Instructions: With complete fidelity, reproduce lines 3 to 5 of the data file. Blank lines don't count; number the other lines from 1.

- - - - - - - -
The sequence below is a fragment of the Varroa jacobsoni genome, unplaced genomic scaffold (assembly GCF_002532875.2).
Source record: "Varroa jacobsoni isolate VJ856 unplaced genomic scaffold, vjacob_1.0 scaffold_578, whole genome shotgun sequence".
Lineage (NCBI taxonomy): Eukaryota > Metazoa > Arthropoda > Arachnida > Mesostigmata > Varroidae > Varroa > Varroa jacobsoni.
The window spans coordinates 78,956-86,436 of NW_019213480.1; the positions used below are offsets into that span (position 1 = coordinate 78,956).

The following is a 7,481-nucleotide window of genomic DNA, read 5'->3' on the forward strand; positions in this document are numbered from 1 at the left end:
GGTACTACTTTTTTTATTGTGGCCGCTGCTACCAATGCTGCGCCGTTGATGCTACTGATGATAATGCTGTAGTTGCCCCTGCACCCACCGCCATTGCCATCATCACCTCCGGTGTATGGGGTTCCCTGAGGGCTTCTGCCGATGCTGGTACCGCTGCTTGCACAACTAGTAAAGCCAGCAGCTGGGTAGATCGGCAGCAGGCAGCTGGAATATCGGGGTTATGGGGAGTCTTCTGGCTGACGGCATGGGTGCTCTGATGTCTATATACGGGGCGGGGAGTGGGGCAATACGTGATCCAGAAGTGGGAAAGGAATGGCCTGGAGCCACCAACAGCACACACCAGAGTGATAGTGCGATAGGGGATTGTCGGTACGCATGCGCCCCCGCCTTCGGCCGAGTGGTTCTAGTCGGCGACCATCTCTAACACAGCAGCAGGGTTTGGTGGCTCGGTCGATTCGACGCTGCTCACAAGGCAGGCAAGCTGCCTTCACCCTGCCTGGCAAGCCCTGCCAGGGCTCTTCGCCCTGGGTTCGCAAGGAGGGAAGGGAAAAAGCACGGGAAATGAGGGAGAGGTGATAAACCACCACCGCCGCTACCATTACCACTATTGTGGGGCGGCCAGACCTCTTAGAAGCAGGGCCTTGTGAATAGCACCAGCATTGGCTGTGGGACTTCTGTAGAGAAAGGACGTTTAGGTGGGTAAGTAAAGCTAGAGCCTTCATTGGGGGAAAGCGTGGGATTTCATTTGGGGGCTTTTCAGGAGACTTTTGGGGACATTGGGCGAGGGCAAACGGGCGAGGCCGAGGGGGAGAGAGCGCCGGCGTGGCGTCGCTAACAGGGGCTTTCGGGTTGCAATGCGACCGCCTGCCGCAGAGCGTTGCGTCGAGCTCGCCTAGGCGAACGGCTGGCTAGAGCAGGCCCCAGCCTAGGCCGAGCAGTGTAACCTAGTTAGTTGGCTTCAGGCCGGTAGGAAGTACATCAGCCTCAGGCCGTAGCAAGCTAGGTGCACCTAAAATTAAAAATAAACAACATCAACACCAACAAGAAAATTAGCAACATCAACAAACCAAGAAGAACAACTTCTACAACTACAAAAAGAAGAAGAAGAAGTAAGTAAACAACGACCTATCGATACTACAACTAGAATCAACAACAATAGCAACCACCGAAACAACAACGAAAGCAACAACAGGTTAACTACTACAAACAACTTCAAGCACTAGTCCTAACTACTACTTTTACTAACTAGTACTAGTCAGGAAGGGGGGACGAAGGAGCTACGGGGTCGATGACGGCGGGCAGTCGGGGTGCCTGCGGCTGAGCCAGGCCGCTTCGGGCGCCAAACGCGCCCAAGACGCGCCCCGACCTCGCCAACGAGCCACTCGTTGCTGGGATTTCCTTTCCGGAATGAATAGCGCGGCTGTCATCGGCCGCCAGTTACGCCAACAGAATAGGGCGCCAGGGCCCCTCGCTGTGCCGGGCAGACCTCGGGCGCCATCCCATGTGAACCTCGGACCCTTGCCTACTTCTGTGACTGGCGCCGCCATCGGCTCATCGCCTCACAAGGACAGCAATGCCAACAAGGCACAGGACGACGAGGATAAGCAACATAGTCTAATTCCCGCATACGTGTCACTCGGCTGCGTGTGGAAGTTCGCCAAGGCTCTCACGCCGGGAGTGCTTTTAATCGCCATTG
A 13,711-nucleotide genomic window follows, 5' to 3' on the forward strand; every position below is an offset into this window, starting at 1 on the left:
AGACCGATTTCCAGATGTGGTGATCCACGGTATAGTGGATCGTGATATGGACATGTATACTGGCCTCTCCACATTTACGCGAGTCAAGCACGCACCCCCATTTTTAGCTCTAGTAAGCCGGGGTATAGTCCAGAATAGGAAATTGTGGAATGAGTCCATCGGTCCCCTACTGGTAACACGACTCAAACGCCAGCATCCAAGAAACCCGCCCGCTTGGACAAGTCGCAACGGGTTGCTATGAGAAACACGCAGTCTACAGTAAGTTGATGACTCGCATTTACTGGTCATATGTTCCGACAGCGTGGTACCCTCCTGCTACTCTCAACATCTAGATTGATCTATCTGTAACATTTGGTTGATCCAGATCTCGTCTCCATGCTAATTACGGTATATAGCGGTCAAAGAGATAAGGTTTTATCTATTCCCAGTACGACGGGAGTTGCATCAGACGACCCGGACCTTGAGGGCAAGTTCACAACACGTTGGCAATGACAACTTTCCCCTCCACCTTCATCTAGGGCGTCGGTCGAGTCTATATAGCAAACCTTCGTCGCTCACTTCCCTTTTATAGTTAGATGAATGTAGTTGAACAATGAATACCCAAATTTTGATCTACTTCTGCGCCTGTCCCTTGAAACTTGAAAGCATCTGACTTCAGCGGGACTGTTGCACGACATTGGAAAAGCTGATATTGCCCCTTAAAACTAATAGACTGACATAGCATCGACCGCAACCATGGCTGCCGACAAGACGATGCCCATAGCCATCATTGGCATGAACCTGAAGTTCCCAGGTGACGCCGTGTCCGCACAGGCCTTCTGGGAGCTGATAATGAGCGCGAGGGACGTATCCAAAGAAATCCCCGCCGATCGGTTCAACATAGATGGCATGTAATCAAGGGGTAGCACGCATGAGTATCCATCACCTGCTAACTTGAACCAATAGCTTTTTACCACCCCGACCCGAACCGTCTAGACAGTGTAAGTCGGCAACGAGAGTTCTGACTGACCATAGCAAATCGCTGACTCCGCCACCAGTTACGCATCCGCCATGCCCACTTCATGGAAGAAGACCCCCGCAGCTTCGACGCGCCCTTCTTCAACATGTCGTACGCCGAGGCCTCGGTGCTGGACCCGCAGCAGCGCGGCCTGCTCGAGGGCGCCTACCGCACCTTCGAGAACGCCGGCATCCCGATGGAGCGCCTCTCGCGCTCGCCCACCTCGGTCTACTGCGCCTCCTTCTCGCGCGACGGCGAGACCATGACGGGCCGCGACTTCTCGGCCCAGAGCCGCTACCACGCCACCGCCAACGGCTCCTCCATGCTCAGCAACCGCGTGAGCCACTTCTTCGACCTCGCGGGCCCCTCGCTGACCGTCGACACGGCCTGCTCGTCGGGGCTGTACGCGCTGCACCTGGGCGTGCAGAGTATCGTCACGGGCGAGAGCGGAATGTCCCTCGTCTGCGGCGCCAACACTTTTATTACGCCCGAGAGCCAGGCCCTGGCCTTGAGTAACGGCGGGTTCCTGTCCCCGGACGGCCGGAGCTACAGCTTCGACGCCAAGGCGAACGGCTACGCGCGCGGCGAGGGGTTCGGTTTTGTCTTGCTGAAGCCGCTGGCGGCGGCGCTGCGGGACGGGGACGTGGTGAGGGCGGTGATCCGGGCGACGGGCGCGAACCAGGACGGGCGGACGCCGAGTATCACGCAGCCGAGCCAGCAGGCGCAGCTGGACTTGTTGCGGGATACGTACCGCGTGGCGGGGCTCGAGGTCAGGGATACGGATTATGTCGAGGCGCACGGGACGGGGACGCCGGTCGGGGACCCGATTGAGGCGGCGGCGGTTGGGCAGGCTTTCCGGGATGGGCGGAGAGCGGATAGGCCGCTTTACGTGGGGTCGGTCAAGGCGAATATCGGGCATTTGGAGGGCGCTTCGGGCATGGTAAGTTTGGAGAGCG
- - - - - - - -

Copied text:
Lineage (NCBI taxonomy): Eukaryota > Metazoa > Arthropoda > Arachnida > Mesostigmata > Varroidae > Varroa > Varroa jacobsoni.
The window spans coordinates 78,956-86,436 of NW_019213480.1; the positions used below are offsets into that span (position 1 = coordinate 78,956).

The following is a 7,481-nucleotide window of genomic DNA, read 5'->3' on the forward strand; positions in this document are numbered from 1 at the left end: